This would give young Bangladeshis access to a world-class education at a competitive price. And it would give Bangladesh the skills which will be needed to thrive as a middle-income country.

More broadly, our view is that long term stability and economic growth flourish best in open and democratic societies with strong institutions, public accountability and competitive elections.

So with international partners, we support the plural and transparent democracy in Bangladesh provided in the Constitution, including urging a fair and credible process for the elections due at the end of 2023.

This means first, allowing all parties to organise and be heard in advance of the election so that there is a real debate about the future of the country. Second, it means everyone can cast their vote freely. Third, it means the votes being counted reliably and transparently. And finally, it means credible results being accepted by all parties, including those who did not win.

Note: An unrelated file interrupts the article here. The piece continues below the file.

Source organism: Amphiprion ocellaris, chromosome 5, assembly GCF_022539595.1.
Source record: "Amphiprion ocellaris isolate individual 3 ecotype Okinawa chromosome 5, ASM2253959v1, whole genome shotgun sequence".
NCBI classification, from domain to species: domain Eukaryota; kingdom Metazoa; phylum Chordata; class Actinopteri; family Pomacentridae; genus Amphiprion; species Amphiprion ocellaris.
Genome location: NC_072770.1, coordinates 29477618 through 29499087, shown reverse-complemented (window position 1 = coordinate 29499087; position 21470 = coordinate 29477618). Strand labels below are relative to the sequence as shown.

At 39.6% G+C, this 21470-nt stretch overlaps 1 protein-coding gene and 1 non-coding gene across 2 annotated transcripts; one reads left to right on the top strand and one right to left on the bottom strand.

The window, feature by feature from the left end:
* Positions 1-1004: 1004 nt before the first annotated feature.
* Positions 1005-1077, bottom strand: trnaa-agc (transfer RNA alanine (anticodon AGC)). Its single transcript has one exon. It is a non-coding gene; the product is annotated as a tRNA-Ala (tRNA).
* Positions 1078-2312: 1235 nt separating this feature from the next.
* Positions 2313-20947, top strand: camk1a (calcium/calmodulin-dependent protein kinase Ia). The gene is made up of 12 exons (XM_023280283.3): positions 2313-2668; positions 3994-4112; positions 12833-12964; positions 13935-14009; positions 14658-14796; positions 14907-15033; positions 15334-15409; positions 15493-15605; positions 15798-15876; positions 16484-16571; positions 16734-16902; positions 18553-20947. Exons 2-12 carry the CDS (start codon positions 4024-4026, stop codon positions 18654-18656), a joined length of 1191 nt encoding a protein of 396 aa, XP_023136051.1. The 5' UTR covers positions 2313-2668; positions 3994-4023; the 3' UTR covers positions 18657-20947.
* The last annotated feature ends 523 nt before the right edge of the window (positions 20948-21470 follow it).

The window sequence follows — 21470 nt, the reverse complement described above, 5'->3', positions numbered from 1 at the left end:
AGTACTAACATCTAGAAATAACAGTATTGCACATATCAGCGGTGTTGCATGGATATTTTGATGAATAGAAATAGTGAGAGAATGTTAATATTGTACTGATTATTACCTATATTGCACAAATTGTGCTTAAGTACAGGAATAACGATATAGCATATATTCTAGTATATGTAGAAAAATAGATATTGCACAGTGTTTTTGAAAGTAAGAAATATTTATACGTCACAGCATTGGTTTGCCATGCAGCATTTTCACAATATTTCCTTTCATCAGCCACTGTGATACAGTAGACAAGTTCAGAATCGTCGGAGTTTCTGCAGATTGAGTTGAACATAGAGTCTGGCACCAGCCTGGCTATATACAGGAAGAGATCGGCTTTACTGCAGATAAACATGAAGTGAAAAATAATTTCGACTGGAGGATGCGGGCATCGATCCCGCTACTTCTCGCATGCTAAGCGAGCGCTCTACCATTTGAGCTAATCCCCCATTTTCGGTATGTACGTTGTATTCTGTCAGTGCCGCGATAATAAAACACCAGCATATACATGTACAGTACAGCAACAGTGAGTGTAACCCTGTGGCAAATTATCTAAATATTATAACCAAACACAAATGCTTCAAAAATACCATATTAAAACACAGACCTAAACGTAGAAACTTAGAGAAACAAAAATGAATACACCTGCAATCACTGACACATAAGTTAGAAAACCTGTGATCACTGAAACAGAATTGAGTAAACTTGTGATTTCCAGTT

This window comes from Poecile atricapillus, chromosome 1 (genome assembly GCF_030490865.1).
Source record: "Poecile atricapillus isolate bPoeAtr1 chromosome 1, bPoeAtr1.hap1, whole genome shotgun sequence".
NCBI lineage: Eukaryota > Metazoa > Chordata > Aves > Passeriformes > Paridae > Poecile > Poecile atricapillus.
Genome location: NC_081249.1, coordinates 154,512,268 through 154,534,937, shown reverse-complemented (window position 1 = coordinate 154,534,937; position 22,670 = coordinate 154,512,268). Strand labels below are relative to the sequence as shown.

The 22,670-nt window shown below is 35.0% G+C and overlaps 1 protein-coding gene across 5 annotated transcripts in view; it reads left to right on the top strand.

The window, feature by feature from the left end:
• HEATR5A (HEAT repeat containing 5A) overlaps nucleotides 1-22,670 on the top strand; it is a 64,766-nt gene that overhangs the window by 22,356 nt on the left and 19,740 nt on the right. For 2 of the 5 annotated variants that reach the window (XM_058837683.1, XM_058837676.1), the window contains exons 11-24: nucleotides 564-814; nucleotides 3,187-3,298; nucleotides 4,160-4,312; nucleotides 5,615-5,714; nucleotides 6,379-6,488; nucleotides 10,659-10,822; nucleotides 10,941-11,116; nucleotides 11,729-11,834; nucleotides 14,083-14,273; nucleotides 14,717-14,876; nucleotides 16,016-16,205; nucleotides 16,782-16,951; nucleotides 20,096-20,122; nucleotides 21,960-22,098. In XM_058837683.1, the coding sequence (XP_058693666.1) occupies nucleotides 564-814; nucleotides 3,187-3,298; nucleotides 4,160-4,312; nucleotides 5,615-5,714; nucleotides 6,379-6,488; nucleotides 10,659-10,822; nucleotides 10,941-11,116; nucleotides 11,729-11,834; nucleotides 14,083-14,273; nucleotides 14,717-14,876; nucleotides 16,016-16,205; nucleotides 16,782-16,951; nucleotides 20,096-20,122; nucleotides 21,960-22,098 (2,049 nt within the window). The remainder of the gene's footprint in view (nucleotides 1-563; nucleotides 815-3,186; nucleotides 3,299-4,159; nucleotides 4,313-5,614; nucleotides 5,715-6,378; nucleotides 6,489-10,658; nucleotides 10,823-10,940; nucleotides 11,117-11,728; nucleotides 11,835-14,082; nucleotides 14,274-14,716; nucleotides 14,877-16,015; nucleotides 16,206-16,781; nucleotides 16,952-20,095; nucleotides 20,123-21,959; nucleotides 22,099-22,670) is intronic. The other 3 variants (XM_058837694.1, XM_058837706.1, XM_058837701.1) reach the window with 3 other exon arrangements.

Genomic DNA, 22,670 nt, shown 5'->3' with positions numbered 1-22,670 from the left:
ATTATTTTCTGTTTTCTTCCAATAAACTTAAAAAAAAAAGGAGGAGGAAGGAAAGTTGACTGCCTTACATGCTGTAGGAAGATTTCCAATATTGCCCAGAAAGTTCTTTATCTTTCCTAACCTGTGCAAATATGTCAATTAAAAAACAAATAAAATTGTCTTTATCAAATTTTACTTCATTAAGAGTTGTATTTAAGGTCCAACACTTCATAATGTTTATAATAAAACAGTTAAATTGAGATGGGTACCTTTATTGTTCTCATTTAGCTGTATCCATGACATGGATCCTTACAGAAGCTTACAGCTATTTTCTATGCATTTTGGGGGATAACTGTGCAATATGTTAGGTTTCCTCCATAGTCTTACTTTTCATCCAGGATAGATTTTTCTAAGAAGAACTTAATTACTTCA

Milestones such as the Election Commission formation process send a signal on the trajectory of this administration. Strong commitments from all parties on a free and fair process would help set the tone, including inclusive and non-partisan Election Commission oversight for the contest due next year.

The strongest, safest and most prosperous societies are those in which everyone can live freely, without fear of violence or discrimination, and where all citizens can play a full and active part. This year, the UK will host a global equality conference to promote the fundamental human rights we all share. This includes empowering women and girls, and standing with those who support tolerance and religious freedom, as set out in Bangladesh’s Constitution, which enshrines freedom of expression and religion.